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I think the usual axioms for topology developed in several steps. First, people worked with Euclidean spaces and their subspaces, and the most important topological notions, like convergence and continuity, were developed in this context. When this is done, one can hardly help noticing that only the notion of distance, not the rest of Euclidean structure is needed. Furthermore, there are other sorts of "spaces" with reasonable notions of distance, leading, just as in Euclidean space, to reasonable and useful notions of convergence and continuity. In particular, one has the notions of uniform convergence of functions and (I believe somewhat later) $L_1$ and $L_2$ convergence. So people abstracted the relevant properties of distance and thus defined metric spaces. But there are some quite reasonable notions of convergence that don't fit into the context of metric spaces. Perhaps the most important one is pointwise convergence of functions (on uncountable sets like the reals). In other situations, it is possible to define a metric but the metric tends to look awkward compared with the notions of convergence and continuity that it supports. I'm thinking here of things like uniform convergence on compact sets (say for functions $\mathbb C\to\mathbb C$), or convergence of functions (on Euclidean space, say) together with their derivatives of all orders. Such situations lead naturally to the question whether one really needs a metric or whether convergence and continuity make sense in a broader (and perhaps simpler) context. The key observation here is that, when one defines convergence and continuity using a metric, the role of the metric is just to produce a notion of neighborhood. Once one knows what is meant by a neighborhood of a point, one can proceed without further reference to the metric. And neighborhoods in metric spaces have special properties that are never really needed for topological purposes. For example, each point has a nested sequence of neighborhoods, the balls of radius $1/n$ centered at the point, such that every neighborhood of the point includes one of these. It turns out that one doesn't really need either the nestedness or the countability of this sequence. So one can (and people like Hausdorff and Fréchet did) axiomatize what's really needed about neighborhoods. That essentially produced the modern notion of topological space (perhaps with a little additional information that one could regard as "really needed", like the Hausdorff separation axiom). The step from this "neighborhood" axiomatization to the currently standard "open set" axiomatization is, I believe, motivated only by a desire to make the axioms look as simple as possible. I would think of neighborhood systems as the "true" intuition underlying the notion of topological space, while the open sets provide a convenient way of describing and working with neighborhoods.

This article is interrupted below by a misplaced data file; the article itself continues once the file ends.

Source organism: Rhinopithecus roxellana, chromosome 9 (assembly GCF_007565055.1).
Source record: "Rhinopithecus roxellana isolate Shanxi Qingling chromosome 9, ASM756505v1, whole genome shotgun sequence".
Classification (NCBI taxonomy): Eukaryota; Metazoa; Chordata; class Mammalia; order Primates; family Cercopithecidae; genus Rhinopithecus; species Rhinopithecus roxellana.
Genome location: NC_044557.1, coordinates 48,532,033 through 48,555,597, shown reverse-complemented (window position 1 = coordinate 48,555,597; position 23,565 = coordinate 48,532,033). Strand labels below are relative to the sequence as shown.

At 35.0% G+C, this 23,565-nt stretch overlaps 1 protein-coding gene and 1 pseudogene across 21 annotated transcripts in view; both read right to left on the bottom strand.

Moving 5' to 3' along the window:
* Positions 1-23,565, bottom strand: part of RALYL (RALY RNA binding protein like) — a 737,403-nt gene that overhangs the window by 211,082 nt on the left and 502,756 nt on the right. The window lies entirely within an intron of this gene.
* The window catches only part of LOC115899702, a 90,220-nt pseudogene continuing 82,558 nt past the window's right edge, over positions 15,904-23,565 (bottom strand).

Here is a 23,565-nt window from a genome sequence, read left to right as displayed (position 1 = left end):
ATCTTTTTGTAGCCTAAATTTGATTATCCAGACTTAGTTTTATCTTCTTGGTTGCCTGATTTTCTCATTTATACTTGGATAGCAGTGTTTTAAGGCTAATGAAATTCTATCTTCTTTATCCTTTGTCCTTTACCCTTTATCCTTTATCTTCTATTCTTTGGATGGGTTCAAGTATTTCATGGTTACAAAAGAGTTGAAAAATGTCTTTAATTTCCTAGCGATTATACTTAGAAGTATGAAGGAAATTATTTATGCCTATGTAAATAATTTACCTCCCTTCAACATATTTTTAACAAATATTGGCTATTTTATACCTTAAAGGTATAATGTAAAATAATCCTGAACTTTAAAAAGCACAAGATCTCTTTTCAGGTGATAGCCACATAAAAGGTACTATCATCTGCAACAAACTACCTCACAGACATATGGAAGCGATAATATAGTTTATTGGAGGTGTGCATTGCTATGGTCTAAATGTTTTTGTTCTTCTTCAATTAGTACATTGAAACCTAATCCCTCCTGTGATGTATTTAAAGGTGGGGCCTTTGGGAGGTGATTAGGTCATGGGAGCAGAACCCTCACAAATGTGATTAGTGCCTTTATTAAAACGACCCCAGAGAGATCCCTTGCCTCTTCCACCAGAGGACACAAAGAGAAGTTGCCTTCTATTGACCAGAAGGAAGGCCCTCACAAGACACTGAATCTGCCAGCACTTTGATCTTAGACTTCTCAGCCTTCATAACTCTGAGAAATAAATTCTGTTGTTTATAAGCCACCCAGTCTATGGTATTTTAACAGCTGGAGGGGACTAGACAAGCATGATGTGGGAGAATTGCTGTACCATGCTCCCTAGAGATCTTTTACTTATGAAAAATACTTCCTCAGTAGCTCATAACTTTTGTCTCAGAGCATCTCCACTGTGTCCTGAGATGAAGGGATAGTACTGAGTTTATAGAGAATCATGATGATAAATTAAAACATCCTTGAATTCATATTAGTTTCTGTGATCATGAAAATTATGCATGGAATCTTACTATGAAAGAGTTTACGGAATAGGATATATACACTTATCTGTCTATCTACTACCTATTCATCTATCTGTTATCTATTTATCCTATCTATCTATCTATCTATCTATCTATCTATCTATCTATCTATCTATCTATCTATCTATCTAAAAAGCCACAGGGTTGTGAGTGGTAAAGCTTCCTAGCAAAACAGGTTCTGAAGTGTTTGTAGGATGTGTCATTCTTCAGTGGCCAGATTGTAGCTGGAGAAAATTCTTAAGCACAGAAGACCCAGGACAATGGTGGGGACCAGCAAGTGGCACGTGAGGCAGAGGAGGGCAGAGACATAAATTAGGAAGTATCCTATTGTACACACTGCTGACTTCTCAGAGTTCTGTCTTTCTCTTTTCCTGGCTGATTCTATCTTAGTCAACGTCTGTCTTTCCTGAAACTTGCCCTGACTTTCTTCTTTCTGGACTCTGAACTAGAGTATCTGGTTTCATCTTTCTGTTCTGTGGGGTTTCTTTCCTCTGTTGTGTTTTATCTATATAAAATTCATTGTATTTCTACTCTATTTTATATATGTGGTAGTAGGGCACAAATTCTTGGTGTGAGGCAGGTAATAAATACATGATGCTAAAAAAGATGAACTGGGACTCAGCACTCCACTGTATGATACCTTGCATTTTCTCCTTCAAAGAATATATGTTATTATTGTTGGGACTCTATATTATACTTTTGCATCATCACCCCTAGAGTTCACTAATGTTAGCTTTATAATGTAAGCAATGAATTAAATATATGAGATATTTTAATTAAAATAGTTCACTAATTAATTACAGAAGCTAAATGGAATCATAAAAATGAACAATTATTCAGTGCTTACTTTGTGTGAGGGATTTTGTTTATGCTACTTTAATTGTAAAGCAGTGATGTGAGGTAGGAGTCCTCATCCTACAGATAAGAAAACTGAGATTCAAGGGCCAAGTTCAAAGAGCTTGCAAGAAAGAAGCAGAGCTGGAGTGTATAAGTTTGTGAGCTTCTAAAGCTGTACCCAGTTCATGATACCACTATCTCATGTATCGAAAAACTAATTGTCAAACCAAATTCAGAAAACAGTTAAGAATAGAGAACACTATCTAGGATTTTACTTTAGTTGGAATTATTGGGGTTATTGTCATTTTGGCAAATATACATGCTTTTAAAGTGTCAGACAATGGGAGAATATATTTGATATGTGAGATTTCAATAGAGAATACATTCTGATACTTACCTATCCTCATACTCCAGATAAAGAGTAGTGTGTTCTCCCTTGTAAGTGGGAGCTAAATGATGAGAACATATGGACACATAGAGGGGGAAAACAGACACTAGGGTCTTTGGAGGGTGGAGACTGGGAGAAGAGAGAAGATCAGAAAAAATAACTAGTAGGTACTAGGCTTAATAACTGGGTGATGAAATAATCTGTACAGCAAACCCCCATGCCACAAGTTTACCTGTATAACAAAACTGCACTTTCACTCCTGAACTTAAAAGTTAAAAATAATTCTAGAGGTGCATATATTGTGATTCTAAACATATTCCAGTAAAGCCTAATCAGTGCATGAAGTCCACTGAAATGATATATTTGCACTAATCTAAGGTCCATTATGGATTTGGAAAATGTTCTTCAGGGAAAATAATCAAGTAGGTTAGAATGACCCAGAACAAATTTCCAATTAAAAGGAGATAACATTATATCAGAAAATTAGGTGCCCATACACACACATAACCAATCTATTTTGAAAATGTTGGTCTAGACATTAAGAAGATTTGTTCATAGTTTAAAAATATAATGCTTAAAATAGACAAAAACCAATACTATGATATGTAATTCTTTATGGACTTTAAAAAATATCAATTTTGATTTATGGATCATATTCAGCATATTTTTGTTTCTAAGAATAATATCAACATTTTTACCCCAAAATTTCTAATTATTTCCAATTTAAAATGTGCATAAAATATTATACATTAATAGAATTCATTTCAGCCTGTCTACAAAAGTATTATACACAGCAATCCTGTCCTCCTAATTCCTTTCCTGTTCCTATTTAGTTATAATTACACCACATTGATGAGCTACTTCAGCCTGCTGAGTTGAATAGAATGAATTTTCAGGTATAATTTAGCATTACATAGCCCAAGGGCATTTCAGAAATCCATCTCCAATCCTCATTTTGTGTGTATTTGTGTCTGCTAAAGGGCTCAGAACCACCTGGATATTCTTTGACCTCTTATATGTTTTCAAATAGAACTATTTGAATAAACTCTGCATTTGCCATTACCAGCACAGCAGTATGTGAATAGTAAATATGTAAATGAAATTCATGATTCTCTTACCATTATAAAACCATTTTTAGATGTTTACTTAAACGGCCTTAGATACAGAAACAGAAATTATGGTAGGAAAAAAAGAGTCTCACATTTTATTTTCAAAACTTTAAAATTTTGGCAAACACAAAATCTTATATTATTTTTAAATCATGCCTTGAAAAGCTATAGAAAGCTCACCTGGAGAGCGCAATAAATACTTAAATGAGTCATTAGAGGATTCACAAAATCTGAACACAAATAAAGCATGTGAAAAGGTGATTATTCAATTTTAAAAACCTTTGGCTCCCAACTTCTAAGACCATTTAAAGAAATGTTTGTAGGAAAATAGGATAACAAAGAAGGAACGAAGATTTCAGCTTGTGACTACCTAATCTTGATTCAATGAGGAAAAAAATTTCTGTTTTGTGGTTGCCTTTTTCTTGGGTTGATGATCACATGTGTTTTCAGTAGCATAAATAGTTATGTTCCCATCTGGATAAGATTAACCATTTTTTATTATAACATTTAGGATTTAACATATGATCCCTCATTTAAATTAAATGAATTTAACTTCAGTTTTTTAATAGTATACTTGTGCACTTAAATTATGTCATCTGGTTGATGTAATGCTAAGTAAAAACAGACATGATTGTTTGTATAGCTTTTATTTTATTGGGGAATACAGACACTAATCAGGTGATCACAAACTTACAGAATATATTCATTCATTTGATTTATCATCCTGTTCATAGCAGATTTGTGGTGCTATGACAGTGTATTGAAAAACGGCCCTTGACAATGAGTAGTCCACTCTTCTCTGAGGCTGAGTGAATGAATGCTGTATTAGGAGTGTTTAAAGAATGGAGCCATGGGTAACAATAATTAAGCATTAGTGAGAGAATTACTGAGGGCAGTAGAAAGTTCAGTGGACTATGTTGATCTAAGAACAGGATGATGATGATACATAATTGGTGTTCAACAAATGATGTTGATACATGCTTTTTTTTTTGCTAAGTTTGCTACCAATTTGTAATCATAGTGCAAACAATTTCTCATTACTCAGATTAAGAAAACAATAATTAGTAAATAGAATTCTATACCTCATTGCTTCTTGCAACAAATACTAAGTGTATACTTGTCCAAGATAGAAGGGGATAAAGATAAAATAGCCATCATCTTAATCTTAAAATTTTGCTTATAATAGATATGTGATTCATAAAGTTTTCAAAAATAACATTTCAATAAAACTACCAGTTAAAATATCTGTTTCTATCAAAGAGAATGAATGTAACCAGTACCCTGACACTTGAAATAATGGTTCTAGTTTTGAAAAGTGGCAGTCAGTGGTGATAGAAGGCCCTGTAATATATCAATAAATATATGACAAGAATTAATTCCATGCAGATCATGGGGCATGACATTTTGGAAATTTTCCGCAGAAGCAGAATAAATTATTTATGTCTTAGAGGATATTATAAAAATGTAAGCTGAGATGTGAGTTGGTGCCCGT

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Some wise man once said that any mathematical text long enough will have typos. I suppose that this is long enough, because you have a typo. The ninth line "int" instead of "into". There might be more, too... :-) –  Asaf Karagila Jul 24 '13 at 17:42
    
@AsafKaragila Thanks. I fixed this typo, with reasonable confidence that there are others. –  Andreas Blass Jul 24 '13 at 17:46